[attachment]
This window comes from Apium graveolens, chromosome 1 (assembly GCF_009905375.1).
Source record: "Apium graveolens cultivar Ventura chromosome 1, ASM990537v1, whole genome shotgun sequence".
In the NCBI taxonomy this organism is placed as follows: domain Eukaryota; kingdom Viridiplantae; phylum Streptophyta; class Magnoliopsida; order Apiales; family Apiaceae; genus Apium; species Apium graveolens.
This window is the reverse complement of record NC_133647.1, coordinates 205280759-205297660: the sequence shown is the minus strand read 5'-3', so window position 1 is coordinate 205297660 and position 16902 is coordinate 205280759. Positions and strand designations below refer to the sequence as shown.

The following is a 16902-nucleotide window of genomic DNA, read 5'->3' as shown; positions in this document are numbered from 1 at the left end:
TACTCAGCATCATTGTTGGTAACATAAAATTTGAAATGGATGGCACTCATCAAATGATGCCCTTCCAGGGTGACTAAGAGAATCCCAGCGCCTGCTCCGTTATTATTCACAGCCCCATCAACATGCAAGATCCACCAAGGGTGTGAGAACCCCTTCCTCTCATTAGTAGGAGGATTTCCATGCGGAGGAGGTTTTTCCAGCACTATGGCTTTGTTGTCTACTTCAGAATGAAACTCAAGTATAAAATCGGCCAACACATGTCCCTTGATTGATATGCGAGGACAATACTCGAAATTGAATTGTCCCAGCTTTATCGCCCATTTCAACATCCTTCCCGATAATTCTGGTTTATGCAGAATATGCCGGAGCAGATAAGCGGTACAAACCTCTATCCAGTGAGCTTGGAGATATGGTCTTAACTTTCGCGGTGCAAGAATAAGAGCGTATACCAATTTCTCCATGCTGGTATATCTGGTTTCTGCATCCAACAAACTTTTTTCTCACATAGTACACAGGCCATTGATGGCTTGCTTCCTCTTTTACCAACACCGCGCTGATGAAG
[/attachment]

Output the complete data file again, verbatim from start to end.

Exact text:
This window comes from Apium graveolens, chromosome 1 (assembly GCF_009905375.1).
Source record: "Apium graveolens cultivar Ventura chromosome 1, ASM990537v1, whole genome shotgun sequence".
In the NCBI taxonomy this organism is placed as follows: domain Eukaryota; kingdom Viridiplantae; phylum Streptophyta; class Magnoliopsida; order Apiales; family Apiaceae; genus Apium; species Apium graveolens.
This window is the reverse complement of record NC_133647.1, coordinates 205280759-205297660: the sequence shown is the minus strand read 5'-3', so window position 1 is coordinate 205297660 and position 16902 is coordinate 205280759. Positions and strand designations below refer to the sequence as shown.

The following is a 16902-nucleotide window of genomic DNA, read 5'->3' as shown; positions in this document are numbered from 1 at the left end:
TACTCAGCATCATTGTTGGTAACATAAAATTTGAAATGGATGGCACTCATCAAATGATGCCCTTCCAGGGTGACTAAGAGAATCCCAGCGCCTGCTCCGTTATTATTCACAGCCCCATCAACATGCAAGATCCACCAAGGGTGTGAGAACCCCTTCCTCTCATTAGTAGGAGGATTTCCATGCGGAGGAGGTTTTTCCAGCACTATGGCTTTGTTGTCTACTTCAGAATGAAACTCAAGTATAAAATCGGCCAACACATGTCCCTTGATTGATATGCGAGGACAATACTCGAAATTGAATTGTCCCAGCTTTATCGCCCATTTCAACATCCTTCCCGATAATTCTGGTTTATGCAGAATATGCCGGAGCAGATAAGCGGTACAAACCTCTATCCAGTGAGCTTGGAGATATGGTCTTAACTTTCGCGGTGCAAGAATAAGAGCGTATACCAATTTCTCCATGCTGGTATATCTGGTTTCTGCATCCAACAAACTTTTTTCTCACATAGTACACAGGCCATTGATGGCTTGCTTCCTCTTTTACCAACACCGCGCTGATGAAG